Friday, December 30, 2011

Stocks 2012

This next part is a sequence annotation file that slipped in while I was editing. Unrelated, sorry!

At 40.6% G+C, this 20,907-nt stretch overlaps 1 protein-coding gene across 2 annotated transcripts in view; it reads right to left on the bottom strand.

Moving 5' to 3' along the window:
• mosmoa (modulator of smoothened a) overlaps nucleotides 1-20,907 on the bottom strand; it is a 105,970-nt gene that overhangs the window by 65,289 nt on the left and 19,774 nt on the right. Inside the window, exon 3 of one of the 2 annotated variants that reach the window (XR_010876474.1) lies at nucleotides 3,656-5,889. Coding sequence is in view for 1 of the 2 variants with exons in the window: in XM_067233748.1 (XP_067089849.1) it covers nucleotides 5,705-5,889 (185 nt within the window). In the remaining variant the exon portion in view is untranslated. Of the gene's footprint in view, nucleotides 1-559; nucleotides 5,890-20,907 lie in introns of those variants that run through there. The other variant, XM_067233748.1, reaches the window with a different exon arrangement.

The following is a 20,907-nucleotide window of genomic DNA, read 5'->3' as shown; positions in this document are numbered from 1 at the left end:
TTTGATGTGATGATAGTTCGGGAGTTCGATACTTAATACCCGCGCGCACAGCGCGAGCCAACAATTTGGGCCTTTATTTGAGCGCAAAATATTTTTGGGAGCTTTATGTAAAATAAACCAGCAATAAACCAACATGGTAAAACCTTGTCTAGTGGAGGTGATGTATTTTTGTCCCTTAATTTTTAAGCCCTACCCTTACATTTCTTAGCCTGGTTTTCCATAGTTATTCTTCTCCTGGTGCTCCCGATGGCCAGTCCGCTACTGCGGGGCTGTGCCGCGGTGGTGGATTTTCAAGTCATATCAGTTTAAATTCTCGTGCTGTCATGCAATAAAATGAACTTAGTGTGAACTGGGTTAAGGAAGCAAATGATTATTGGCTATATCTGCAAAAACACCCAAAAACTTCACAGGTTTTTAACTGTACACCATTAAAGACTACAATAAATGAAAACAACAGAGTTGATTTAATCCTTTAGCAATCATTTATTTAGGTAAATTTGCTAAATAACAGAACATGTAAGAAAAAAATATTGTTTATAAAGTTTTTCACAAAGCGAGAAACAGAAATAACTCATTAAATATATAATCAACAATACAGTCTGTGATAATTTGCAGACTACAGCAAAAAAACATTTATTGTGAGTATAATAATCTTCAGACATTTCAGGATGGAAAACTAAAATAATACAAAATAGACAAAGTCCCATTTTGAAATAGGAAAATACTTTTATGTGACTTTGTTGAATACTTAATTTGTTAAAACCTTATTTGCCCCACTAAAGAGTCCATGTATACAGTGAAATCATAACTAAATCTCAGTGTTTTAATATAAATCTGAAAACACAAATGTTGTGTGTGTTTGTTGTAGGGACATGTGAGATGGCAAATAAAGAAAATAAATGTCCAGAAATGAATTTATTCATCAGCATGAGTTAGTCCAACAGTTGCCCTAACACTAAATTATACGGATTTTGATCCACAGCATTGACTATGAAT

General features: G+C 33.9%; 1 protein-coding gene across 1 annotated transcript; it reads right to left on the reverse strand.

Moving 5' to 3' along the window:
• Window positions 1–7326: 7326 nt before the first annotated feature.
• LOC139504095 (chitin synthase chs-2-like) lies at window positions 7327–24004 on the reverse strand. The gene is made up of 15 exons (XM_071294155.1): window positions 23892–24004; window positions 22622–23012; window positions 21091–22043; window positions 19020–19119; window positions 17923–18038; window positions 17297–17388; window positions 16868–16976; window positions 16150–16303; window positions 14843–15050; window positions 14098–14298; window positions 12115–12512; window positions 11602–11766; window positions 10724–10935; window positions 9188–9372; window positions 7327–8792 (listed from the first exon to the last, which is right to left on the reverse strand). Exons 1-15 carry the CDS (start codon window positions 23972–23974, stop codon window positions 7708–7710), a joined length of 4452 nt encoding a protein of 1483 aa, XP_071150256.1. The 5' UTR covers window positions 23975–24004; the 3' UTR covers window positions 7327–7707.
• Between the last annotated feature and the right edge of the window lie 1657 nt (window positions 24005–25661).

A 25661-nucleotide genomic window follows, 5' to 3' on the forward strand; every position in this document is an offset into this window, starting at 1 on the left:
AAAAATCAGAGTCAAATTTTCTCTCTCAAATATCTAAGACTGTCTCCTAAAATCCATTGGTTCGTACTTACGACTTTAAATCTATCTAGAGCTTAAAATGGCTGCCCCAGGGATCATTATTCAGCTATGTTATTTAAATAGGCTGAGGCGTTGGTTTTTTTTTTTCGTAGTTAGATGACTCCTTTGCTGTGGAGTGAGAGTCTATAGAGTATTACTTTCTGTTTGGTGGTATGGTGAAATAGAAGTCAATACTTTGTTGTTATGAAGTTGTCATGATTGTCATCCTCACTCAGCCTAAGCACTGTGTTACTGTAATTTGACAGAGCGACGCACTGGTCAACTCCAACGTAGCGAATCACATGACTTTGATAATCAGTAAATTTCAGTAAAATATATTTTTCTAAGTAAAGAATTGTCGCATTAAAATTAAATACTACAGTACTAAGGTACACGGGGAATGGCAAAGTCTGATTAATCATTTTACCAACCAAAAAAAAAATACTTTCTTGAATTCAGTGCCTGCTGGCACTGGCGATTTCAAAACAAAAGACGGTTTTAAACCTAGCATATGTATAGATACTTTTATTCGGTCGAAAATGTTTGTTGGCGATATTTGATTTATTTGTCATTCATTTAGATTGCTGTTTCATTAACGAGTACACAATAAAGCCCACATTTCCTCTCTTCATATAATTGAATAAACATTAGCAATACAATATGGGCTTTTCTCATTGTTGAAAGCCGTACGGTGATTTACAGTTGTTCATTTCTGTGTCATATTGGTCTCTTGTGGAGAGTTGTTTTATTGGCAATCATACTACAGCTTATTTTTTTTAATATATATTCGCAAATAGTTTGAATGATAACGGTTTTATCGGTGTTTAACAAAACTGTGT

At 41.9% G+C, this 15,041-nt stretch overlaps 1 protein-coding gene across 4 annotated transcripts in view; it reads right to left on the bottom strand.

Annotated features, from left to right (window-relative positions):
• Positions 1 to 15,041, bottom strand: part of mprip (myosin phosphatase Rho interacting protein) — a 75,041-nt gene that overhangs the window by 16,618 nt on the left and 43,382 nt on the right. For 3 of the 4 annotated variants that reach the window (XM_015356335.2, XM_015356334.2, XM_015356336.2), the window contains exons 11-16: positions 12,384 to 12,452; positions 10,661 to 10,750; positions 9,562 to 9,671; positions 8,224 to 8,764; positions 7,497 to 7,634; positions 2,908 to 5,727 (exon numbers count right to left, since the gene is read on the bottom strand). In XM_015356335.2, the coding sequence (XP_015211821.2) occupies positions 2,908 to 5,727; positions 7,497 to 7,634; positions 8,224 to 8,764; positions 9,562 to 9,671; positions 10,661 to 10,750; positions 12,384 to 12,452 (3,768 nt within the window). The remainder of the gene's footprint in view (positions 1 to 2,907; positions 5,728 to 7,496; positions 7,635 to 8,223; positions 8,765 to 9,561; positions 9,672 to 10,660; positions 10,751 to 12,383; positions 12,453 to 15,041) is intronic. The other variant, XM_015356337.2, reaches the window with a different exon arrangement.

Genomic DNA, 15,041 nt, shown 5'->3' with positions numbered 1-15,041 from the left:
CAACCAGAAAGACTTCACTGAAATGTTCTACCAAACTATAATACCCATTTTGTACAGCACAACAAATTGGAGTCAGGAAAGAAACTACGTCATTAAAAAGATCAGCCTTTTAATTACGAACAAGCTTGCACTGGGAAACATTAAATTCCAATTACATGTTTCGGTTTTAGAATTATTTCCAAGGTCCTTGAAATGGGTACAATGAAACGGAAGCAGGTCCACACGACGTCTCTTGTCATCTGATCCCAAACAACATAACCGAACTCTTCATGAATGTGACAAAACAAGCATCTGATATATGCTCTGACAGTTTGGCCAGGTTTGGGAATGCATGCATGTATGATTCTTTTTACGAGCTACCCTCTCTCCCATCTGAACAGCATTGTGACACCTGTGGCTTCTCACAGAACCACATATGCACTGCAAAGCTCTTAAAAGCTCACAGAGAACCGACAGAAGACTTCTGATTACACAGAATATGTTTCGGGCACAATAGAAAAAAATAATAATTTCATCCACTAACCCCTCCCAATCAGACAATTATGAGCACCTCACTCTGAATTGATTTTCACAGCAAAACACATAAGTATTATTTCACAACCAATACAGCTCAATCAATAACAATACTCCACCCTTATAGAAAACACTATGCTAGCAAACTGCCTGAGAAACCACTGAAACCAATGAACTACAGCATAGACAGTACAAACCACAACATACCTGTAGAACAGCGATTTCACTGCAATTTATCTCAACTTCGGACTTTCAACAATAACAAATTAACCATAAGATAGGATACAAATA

(My annual piece for the year end issue of the Dalal Street Journal) 2012- A long year for stock markets 2011 will go down as one of the most frustrating years for the Indian markets. It also is a year when the India story started to sound less than convincing, to global investors. It is also the year where the supply side constraints have kind of imposed a lingering consumer price inflation which is stubborn and the RBI has tried to hold it down with over a dozen interest rate hikes. Alas, the interest rate hikes seem to only have added fuel to the fire. A panic stricken RBI has freed interest rates on savings bank accounts leading to a free for all within banks to grab deposits. Liquidity has dried up so much that even SBI is offering near eight percent returns on deposits for just one week! The PIIGS problem in the Euro has awoken the world to the evils of living beyond one’s means. However a conclave of the wise men of the Central Banks of Europe and a few countries are putting up a brave front and offering to pump in more of the printed currency. Is this going to turn the markets around or is it a golden opportunity to exit? Reason supports the latter and hope supports the former. Now, Central Banks are resorting to window dressing! There is a fair chance that the world is heading to a kind of stagflation (with Central Banks printing more money and producers not producing more). It may take a long time to unwind, but looks like we are headed out there. Every country’s finances (barring maybe a China here and a Russia there) are in bad shape. Political survival worldwide seems to be the excuse for fiscal profligacy. Indian economy continues to grow on the back of strong consumer demand. Consumer still has his pockets full thanks to services growing at a decent clip and rural India enjoying the benefits of high farm produce prices. In addition, government freebies (whether it is NREGA from the Centre or other state sponsored freebies) give more thrust to consumer muscle. The banks have also joined the party, with auto loans being given at ridiculously low interest rates of six to eight percent when SME’s are paying over fifteen percent . Add to that the liquidity crunch and the weakness in capital markets, supply bottlenecks grow whilst demand continues to keep rising. A natural outcome is inflation. Over a dozen successive doses of misguided interest rate hikes by RBI has only fuelled inflation rather than taming it. Indian politics has done nothing to encourage investment, being hit by one successive accident after another. Commodity prices will remain soft so long as global economic growth is weak. Gold and silver continue to shine as excess money chases safer havens. The US dollar is the ‘last man standing’ when it comes to currency, thanks to the Euro tottering. In all this chaos, our stock markets have held up remarkably well, with valuations still in excess of fifteen times earnings (that will perhaps fall in the next year). Whilst a one year picture does not look very good, the Indian market show, if we measure it from the bottom of the Lehman crisis, is fantastic. Yes, traders have not had a good time and luck with market timing perhaps had more than its fair share in the way we measure our gains from investing. Fixed income instruments are offering interesting returns of eleven to twelve percent on AA rated paper. SBI is offering eight and a half percent returns on one week money! Short term money is as expensive if not more as long term money as companies postpone projects due to fund raising constraints. Perhaps, one to two year returns on these will beat stock market returns. For stock market returns to be good, we need falling interest rates. This gives us a great option to buy tradeable fixed income paper now and sell it when interest rates fall (will they fall significantly is a debatable issue).I will stay invested or add to Gold. Equities are yet to turn interesting. Perhaps a decline to BSE Sensex levels of around 14000 or so would make it more value investment than now. In the absence of long term leveraged options, trading in volatile markets is going to be tough. I will still remain invested in stocks of companies focused on domestic demand and having high (preferably over thirty percent per annum) Return on Equity (ROE). The upside seems capped for a couple of years at least. Fixed income returns at eleven or twelve percent per annum look all set to beat equity returns over the next couple of years. Unless of course we have a great fall and can then buy in. R. Balakrishnan ( December 6th, 2011

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